Friday, December 21, 2012

Creature Feature: Tube Worms

A forest of multicolored Christmas-tree worms

Fan worms on a coral head
Marine worms are abundant on reefs, and I thought it apropos to the holiday season to feature the worm above: the Christmas-tree worm. All the worms pictured here are segmented worms, called polychaetes (Latin for “having much hair” because the worms have bristles). The body of the worm is tucked down into a tube that they build on the surface of a rock or burrow right into a coral head, though sometimes the tubes stick up above the substrate like long stalks. But what catches your eye when you’re swimming by are the beautiful arrays of feeding tentacles. These tentacles stick out of the tube to catch food particles in the water. This is called filter feeding. You see here a variety of feeding tentacles, from the single layer in the fanworm, to the fantastically fluffy-looking in the feather-duster worm, and the colorful spirals of the Christmas tree worm. They’re like little flowers blooming on the reef, except that no flower does such a spectacular disappearing act; when you approach too close, the tentacles disappear into the worm’s tube in the blink of an eye.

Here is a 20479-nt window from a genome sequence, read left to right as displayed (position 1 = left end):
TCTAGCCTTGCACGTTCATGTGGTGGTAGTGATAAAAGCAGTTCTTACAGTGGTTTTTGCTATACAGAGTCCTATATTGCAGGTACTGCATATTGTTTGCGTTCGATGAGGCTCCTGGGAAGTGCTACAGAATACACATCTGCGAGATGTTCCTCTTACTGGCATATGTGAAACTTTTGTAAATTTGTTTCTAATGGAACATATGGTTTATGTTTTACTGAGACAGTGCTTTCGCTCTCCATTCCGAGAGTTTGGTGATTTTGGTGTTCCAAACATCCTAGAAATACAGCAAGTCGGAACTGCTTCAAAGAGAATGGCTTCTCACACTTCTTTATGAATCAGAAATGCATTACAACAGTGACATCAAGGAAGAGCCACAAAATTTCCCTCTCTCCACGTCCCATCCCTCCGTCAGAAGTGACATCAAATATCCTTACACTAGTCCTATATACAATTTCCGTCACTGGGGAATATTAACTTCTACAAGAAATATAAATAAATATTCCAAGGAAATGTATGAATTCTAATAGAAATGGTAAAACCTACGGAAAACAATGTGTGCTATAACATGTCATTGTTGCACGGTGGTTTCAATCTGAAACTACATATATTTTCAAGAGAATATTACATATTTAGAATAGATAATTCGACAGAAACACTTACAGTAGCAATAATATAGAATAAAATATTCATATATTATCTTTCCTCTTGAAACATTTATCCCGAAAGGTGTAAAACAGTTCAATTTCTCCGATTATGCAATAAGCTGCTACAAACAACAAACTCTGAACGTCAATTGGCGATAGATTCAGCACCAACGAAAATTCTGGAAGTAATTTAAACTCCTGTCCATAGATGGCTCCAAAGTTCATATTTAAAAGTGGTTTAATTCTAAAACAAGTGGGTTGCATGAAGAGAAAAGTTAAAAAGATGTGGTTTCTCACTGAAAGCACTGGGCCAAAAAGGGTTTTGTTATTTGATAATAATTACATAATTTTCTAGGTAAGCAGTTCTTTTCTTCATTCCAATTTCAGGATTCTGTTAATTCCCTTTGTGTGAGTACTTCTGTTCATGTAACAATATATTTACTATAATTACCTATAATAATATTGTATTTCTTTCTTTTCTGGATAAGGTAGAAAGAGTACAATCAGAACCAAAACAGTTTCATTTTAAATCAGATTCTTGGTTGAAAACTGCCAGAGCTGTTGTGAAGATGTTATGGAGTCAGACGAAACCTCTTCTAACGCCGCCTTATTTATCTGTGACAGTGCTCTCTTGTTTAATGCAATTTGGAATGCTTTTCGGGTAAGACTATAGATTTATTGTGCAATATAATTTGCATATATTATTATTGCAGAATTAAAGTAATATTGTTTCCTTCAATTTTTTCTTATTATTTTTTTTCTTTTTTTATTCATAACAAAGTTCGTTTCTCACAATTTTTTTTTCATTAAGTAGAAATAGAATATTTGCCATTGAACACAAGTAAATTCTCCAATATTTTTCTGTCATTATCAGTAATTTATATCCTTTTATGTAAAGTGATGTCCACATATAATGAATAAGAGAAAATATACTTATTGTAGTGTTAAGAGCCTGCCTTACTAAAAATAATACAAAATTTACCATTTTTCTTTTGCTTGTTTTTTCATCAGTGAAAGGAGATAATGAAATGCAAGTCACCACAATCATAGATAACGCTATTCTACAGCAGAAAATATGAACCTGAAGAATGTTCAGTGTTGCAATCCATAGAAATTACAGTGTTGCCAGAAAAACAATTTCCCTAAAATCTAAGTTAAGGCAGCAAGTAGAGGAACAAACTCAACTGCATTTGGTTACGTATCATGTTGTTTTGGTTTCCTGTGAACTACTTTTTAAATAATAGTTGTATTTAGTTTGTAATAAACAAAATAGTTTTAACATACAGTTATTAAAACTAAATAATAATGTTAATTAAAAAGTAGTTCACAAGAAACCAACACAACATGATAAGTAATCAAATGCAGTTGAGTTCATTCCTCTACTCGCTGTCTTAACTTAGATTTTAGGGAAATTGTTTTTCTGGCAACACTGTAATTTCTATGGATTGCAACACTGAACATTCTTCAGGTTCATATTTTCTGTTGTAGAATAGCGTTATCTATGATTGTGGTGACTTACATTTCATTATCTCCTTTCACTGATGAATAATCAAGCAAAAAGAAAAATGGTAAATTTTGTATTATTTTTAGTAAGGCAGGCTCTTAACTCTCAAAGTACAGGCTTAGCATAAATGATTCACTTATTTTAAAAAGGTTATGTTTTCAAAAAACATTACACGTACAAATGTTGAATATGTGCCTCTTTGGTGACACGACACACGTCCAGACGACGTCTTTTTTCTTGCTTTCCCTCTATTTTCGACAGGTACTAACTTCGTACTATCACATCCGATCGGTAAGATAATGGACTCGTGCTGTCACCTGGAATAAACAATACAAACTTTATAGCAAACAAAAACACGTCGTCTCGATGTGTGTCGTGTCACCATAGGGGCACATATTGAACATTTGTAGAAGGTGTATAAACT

Feather-duster worms
Close-up of the feeding tentacles

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